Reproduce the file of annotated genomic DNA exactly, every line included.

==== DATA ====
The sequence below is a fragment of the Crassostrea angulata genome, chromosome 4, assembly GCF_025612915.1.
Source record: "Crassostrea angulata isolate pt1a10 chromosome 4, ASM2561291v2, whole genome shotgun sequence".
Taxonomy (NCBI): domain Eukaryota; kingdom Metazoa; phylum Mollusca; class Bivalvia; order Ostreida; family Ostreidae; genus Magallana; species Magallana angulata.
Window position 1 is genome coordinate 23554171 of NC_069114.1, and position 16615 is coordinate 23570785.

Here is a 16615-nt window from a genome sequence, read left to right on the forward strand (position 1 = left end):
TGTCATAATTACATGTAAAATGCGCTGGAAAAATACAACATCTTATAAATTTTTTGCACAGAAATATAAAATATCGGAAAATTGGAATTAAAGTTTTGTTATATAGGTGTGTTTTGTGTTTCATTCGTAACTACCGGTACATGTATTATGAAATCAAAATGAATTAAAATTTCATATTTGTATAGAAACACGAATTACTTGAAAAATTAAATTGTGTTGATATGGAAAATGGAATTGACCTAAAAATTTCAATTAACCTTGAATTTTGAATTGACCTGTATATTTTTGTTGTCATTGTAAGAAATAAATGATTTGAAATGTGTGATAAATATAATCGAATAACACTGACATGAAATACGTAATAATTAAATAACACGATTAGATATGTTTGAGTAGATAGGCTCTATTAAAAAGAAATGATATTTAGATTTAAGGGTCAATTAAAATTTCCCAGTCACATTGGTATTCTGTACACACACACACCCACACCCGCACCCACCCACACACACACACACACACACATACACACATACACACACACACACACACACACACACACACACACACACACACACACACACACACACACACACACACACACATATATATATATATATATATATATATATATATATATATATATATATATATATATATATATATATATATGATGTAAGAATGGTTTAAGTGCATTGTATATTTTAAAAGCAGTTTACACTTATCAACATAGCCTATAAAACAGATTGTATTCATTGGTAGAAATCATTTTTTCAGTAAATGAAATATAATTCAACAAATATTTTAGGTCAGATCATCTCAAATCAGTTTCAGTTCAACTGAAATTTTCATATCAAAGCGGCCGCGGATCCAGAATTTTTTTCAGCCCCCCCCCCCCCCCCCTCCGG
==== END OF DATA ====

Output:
The sequence below is a fragment of the Crassostrea angulata genome, chromosome 4, assembly GCF_025612915.1.
Source record: "Crassostrea angulata isolate pt1a10 chromosome 4, ASM2561291v2, whole genome shotgun sequence".
Taxonomy (NCBI): domain Eukaryota; kingdom Metazoa; phylum Mollusca; class Bivalvia; order Ostreida; family Ostreidae; genus Magallana; species Magallana angulata.
Window position 1 is genome coordinate 23554171 of NC_069114.1, and position 16615 is coordinate 23570785.

Here is a 16615-nt window from a genome sequence, read left to right on the forward strand (position 1 = left end):
TGTCATAATTACATGTAAAATGCGCTGGAAAAATACAACATCTTATAAATTTTTTGCACAGAAATATAAAATATCGGAAAATTGGAATTAAAGTTTTGTTATATAGGTGTGTTTTGTGTTTCATTCGTAACTACCGGTACATGTATTATGAAATCAAAATGAATTAAAATTTCATATTTGTATAGAAACACGAATTACTTGAAAAATTAAATTGTGTTGATATGGAAAATGGAATTGACCTAAAAATTTCAATTAACCTTGAATTTTGAATTGACCTGTATATTTTTGTTGTCATTGTAAGAAATAAATGATTTGAAATGTGTGATAAATATAATCGAATAACACTGACATGAAATACGTAATAATTAAATAACACGATTAGATATGTTTGAGTAGATAGGCTCTATTAAAAAGAAATGATATTTAGATTTAAGGGTCAATTAAAATTTCCCAGTCACATTGGTATTCTGTACACACACACACCCACACCCGCACCCACCCACACACACACACACACACACATACACACATACACACACACACACACACACACACACACACACACACACACACACACACACACACACACACACACACACACATATATATATATATATATATATATATATATATATATATATATATATATATATATATATATATATATATGATGTAAGAATGGTTTAAGTGCATTGTATATTTTAAAAGCAGTTTACACTTATCAACATAGCCTATAAAACAGATTGTATTCATTGGTAGAAATCATTTTTTCAGTAAATGAAATATAATTCAACAAATATTTTAGGTCAGATCATCTCAAATCAGTTTCAGTTCAACTGAAATTTTCATATCAAAGCGGCCGCGGATCCAGAATTTTTTTCAGCCCCCCCCCCCCCCCCCTCCGG